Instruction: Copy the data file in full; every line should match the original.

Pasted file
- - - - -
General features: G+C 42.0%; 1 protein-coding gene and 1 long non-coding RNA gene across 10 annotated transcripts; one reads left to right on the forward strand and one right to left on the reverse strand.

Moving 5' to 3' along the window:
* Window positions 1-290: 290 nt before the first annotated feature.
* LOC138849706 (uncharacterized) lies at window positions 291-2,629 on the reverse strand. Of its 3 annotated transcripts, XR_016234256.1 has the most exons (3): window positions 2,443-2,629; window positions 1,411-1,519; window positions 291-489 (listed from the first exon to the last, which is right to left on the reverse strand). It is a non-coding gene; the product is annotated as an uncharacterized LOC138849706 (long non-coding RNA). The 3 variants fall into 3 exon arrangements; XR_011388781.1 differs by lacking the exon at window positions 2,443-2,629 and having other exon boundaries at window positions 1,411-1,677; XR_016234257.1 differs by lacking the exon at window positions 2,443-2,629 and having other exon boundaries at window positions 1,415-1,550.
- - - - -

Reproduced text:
General features: G+C 42.0%; 1 protein-coding gene and 1 long non-coding RNA gene across 10 annotated transcripts; one reads left to right on the forward strand and one right to left on the reverse strand.

Moving 5' to 3' along the window:
* Window positions 1-290: 290 nt before the first annotated feature.
* LOC138849706 (uncharacterized) lies at window positions 291-2,629 on the reverse strand. Of its 3 annotated transcripts, XR_016234256.1 has the most exons (3): window positions 2,443-2,629; window positions 1,411-1,519; window positions 291-489 (listed from the first exon to the last, which is right to left on the reverse strand). It is a non-coding gene; the product is annotated as an uncharacterized LOC138849706 (long non-coding RNA). The 3 variants fall into 3 exon arrangements; XR_011388781.1 differs by lacking the exon at window positions 2,443-2,629 and having other exon boundaries at window positions 1,411-1,677; XR_016234257.1 differs by lacking the exon at window positions 2,443-2,629 and having other exon boundaries at window positions 1,415-1,550.